Saying goodbye to Biscuit

When you have an old cat, you know they are on borrowed time. One day, you have to make that phone call, get the pet carrier from the shed. Your cat doesn’t struggle so much as they used to when you lift them in, though they do cry a little. You have that conversation with the vet who has known her for nearly eight years, with the nurse who recognises your voice when you phone to order your cat’s food. You know what the conversation will be. You are ready for it. You sign a form. You stay with the creature, now twenty-one years old, who has been your friend for the last thirteen years of your life. You owe it to her. The vet is kind; the nurses equally so. They apologise when they offer the card machine to enter your PIN number. They offer tissues. They say to take it easy today. You leave with an empty pet carrier and your dear friend’s purple velvet collar.

Biscuit enjoys her new blanket

Biscuit enjoys her new blanket

There are people to tell – your children, now grown, who once lived with her and now have their own homes and cats of their own. The neighbour who, just a week ago, looked in on her and fed her when you were away. The friend who once stayed for a week to do the same. Then Facebook, you tell Facebook, and you know there are at least three people you know who have had to say goodbye to their dear friends in the past few weeks. You are not alone.

There’s the clearing away of things: her little fleece blanket on the sofa; the fur-covered cushion on the chair by the window; her food and water bowls; the stick with feathers on that she still played with up to a week before she died; the litter tray; the litter; her bag of food in the cupboard; the treats that she loved so much you wrote ‘Kitty crack’ on the shopping list each week.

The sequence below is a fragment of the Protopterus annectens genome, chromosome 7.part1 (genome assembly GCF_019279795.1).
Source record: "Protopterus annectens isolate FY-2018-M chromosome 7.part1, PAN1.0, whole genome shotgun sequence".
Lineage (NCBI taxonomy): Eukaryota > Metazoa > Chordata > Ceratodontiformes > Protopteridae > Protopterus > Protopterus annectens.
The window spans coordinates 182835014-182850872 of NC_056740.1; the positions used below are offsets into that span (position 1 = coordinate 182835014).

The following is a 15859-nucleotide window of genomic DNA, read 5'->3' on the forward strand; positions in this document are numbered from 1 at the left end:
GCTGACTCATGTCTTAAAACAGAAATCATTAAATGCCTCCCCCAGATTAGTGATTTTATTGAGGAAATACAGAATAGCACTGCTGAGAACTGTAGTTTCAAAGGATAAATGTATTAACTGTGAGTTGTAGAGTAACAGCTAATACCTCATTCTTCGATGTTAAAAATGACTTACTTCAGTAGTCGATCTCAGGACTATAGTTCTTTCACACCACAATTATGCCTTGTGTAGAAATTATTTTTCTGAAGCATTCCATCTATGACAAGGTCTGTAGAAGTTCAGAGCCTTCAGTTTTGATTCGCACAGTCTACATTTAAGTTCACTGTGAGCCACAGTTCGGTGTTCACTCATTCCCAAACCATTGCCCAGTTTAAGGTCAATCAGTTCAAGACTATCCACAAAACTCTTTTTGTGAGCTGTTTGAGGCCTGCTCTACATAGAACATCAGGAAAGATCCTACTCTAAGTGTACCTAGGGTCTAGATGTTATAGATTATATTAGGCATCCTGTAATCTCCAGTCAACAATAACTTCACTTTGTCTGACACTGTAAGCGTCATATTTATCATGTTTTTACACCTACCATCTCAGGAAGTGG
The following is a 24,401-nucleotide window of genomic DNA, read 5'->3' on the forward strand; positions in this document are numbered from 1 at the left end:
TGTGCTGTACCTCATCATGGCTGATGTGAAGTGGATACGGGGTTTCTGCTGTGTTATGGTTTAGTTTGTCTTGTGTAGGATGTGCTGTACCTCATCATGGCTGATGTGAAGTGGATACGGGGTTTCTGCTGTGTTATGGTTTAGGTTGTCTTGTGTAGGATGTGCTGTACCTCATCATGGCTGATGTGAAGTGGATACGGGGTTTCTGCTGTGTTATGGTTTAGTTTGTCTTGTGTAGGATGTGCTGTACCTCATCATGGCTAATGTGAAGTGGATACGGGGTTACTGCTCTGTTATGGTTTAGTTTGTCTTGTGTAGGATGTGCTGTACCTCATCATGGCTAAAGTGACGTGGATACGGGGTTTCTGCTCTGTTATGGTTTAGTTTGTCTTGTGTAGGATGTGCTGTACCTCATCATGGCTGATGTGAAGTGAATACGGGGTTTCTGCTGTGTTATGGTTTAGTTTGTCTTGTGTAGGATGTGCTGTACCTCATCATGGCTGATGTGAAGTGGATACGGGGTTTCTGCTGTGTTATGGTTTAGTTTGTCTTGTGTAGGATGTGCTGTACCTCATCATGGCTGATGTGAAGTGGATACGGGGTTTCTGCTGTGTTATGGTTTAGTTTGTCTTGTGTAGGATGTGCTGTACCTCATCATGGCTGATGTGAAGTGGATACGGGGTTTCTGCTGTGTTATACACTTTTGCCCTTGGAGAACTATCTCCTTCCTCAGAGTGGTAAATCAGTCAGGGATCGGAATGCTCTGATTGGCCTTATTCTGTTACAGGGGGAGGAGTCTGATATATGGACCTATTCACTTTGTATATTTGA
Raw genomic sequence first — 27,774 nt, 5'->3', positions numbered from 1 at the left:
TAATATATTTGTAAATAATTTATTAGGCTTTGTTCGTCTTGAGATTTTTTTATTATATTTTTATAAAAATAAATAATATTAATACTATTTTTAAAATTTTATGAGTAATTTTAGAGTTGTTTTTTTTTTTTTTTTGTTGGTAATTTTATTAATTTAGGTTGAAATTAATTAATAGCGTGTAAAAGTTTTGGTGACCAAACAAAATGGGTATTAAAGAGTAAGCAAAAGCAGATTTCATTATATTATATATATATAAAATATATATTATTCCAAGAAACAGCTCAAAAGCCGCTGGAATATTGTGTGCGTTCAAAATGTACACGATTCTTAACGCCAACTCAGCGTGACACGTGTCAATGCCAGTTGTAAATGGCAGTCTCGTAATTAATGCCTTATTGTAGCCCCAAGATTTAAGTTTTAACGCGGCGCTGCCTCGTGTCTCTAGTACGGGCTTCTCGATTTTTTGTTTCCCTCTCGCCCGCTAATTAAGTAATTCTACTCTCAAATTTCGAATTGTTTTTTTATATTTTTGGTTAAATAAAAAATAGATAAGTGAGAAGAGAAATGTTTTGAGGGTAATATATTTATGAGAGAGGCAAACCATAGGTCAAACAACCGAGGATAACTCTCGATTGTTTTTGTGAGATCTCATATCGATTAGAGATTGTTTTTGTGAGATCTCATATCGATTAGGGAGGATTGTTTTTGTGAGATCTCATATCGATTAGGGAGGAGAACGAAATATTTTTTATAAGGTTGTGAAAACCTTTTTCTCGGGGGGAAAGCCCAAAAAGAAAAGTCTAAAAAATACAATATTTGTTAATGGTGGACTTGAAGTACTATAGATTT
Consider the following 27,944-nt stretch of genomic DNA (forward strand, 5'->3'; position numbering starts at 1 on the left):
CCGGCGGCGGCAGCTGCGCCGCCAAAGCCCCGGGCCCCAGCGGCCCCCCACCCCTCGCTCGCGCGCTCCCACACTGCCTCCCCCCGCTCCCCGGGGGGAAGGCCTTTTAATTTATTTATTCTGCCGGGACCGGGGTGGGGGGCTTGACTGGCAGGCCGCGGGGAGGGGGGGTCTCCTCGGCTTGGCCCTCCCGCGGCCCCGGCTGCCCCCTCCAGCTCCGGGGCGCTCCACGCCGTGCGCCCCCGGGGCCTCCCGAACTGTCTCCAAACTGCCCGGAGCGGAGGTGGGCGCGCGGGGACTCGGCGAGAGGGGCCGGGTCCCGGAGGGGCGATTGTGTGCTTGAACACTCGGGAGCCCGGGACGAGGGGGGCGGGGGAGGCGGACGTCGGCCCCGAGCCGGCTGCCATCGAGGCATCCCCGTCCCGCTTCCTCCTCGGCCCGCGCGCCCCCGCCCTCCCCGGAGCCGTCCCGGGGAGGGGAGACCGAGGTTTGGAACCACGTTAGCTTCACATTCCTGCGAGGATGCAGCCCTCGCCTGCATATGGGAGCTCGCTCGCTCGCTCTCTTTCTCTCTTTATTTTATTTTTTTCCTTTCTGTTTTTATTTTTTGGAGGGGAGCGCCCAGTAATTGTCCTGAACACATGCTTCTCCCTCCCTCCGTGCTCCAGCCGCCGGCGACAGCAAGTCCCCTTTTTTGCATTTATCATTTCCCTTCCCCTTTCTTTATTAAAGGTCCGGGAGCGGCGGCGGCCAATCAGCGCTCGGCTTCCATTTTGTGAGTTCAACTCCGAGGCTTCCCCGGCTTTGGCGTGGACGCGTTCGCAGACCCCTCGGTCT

You know it was the right thing to do, that it would have been wrong to put her through any more, and yet…

The next day, and the day after that, she is not on her spot on the sofa, she is not on her chair by the window, she is not getting under your feet in the kitchen, she is not crying her unbelievably loud cry at all hours of the day and night, she is not lying on your legs when you stretch out on the sofa, she is not stretching out her paw to rest on the TV remote control, occasionally changing channels or bringing up strange information boxes on the screen, she is not sitting out in the sun or taking a slow walk round the orchard, stopping to sniff at things.

You fill out a form. It asks if you own a pet. You click No.

1 Comment

  • By Nigel Jarrett, May 19, 2016 @ 10:34 am

    So sorry, Maria. I recognise all these emotions and we’ll be going through them again some time soon.The consolation is that animals have no concept of death, of not being. Our duty is to make sure they don’t suffer.

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